Characteristics: 

Aroma: dominated, to a greater or lesser extent, by the presence of phenolics bringing barnyard, spicy, medicinal or earthy; fresh, fruity and estery aromas may be present also. 

Flavour: an interplay of tannic characteristics (earthy, spicy, wood, bitter, savoury), fruitiness (ranging from fresh to basked) and an acidity ranging from non-existent to intense.    

Mouthfeel: tending towards increasing levels of complexity and chewiness with some degree of astringency and a generally longer finish compared to other styles of cider.  Dryness perception is upweighted because of the mouth drying sensations.

“A technical and narrative language to give the full story of what cider is, how it is made, how it is presented to the consumer and ultimately how it is consumed.”

— Gabe Cook

“You get soft, almost wine like aromatics, refeshing… acidity and apple driven, when you try Kent and Eastern style ciders”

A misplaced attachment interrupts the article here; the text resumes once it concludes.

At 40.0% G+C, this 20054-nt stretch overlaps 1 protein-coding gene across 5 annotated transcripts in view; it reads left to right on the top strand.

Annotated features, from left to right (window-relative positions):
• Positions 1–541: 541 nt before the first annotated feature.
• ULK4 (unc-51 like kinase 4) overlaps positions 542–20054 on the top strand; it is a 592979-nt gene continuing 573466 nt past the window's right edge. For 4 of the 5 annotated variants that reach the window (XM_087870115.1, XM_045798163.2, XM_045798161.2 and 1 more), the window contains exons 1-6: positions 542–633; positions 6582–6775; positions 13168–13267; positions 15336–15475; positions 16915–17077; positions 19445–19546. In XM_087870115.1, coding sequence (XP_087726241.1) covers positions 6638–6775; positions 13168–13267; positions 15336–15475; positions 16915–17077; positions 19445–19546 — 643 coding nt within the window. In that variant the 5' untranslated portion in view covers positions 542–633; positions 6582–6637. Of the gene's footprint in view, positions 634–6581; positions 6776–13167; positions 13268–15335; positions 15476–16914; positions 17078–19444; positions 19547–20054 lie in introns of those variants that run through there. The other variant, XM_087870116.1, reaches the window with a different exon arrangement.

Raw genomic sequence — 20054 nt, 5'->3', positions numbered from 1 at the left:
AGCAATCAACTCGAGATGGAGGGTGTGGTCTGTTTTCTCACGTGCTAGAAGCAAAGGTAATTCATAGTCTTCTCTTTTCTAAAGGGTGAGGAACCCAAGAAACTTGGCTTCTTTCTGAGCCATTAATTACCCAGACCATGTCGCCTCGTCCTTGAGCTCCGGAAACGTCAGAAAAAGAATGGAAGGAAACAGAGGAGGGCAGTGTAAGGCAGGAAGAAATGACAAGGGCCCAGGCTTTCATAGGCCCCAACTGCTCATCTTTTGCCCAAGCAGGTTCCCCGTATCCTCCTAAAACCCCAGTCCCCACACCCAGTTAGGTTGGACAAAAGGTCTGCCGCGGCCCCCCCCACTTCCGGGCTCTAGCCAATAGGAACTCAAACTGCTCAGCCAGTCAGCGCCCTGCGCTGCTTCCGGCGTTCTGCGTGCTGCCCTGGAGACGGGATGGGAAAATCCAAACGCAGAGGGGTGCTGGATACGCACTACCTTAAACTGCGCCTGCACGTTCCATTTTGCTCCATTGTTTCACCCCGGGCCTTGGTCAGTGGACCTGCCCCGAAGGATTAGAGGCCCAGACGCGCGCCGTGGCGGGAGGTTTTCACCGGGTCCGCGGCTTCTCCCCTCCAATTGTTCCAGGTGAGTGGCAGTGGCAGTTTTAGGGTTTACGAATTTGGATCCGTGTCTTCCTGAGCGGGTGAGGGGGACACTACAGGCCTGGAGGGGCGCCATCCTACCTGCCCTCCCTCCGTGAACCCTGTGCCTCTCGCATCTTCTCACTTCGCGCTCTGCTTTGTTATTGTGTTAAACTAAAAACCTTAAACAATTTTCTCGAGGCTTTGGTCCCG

— Alison Taffs

I recognise (and welcome!) that there will be conjecture at my use of the term Western Counties, a portmanteau of ‘West Country’ and ‘Eastern Counties’.  I have chosen this term over ‘West Country’ because, although not formally delineated as a region, the ‘West Country’ is generally considered to not include large chunks of Gloucestershire, Worcestershire and particularly, Herefordshire and Monmouthshire, which all have equally as strong cultures of making cider from tannic apples as that characterised by Devon and Somerset.